Greg Alliger tried to wrangle one of his children with his left arm, while swinging a baby carrier in the other. To give himself a free hand, he draped his newly purchased Beto O’Rourke T-shirt over his arm.
Alliger, 30, of the Clear Lake area, had never tried to take children to a political rally before, so it was a learning experience for everybody.
A chance to see O’Rourke, the Democratic U.S. Representative from El Paso who is running against U.S. Sen. Ted Cruz in the November midterm elections, was worth the effort, he said.
“We’re not super involved in politics,” he said, standing next to his wife. “I just like a lot of O’Rourke’s message. I like that he doesn’t take big campaign contributions. That’s really appealing, especially to millennials like us.”
There was that part, his wife, Alyssa Alliger, agreed. And another thing.
“We really don’t like Ted Cruz,” she said.
The Alligers weren’t alone. More than 800 people from across the area went to the Charles T. Doyle Convention Center in Texas City on Wednesday to see O’Rourke speak at a town hall meeting.
It was, by most accounts, one of the largest local politically themed events in recent history. Attendees, most of them Democrats, said they were drawn to the event because of the building energy around O’Rourke’s campaign.
That energy is fueled by both a dislike of Cruz and Republicans and an earnestness people sense in the challenger, supporters said.
“I’m so excited about him” said Patty Talle, a League City resident who arrived at the event an hour early to snag seats in the front row. “He’s a people person and not a corporate person but still knows what needs to be done.”
It was at least the third visit O’Rourke has made to Galveston County since announcing his campaign in 2017. The turnout Thursday, just about two months before the start of early voting for the mid-term elections, dwarfed the earlier events that were held in Galveston restaurants.
Prominent local Democrats were in the crowd, including Galveston County Commissioner Stephen Holmes, former district court Judge Susan Criss and former state Rep. Lloyd Criss. Adrienne Bell, the Pearland Democrat running against U.S. Rep. Randy Weber in Texas’ 14th Congressional District, pumped up the crowd before O’Rourke took the stage.
Some longtime observers said the crowd reminded them of local events headlined by Michelle Obama during the 2008 presidential campaign or by former Texas Gov. Ann Richards in the early ‘90s.
To see so many Democrats out and enthusiastic in Galveston County brought a smile to Susan Criss’ face. She said it reminded her of the times when Democrats controlled local offices. Republicans have held a majority of county offices since the 2010 midterm elections.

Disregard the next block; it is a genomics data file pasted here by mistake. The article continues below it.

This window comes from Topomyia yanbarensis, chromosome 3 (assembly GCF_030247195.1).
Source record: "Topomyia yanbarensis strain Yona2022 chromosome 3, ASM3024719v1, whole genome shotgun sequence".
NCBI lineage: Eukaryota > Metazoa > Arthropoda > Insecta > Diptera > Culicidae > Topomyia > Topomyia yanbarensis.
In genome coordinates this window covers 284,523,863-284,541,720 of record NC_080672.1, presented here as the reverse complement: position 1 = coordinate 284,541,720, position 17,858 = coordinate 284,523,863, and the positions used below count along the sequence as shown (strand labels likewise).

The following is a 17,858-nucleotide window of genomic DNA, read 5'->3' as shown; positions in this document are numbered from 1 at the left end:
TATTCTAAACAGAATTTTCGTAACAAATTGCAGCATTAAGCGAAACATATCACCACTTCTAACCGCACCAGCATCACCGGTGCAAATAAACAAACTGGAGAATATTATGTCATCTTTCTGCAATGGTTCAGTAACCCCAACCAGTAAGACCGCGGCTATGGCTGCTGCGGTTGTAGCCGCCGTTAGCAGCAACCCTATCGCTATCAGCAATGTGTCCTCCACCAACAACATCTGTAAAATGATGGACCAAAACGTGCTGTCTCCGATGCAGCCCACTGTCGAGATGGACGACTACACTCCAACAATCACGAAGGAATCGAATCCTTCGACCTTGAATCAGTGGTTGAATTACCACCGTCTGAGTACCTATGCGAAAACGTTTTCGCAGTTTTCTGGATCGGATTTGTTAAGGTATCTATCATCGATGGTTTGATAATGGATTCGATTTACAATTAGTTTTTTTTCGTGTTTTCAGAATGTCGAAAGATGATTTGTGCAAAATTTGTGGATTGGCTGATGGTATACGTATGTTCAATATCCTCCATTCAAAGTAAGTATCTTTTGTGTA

“It makes me feel good,” Criss said. “It makes me feel real good.”
O’Rourke delivered a 30-minute stump speech before taking questions from the audience on NFL protests, gun control and health care. Among other things, he called for the end of the electoral college, a sales ban on military-style semi-automatic weapons, a living wage for teachers and jail reform, especially for prisoners with mental health needs.
He, and the crowd, avoided talking about the news of the day — the recent convictions of Paul Manafort, President Trump’s former campaign manager and Michael Cohen, his former attorney.
One of the only mentions of Trump came in a segment about bipartisanship and a veterans mental health care bill O’Rourke sponsored and Trump signed in April. It was a sign the different parties could — and should — still work together, O’Rourke said.
“There’s not a lot, perhaps, that I agree with him on, maybe especially right now,” O’Rourke said. “But I think our M.O. has to be that we will work with anyone, anywhere to move the business of this country forward.”
Even that line, about working with a president that is deeply unpopular with Democrats, earned O’Rourke a standing ovation.
It remains to be seen whether the enthusiasm apparent Thursday night shows up at the polls. Despite outraising Cruz by large margins over the past year, most polls predict the race to be a toss-up at best.
Texas hasn’t elected a Democratic senator since Lloyd Bentsen in 1988.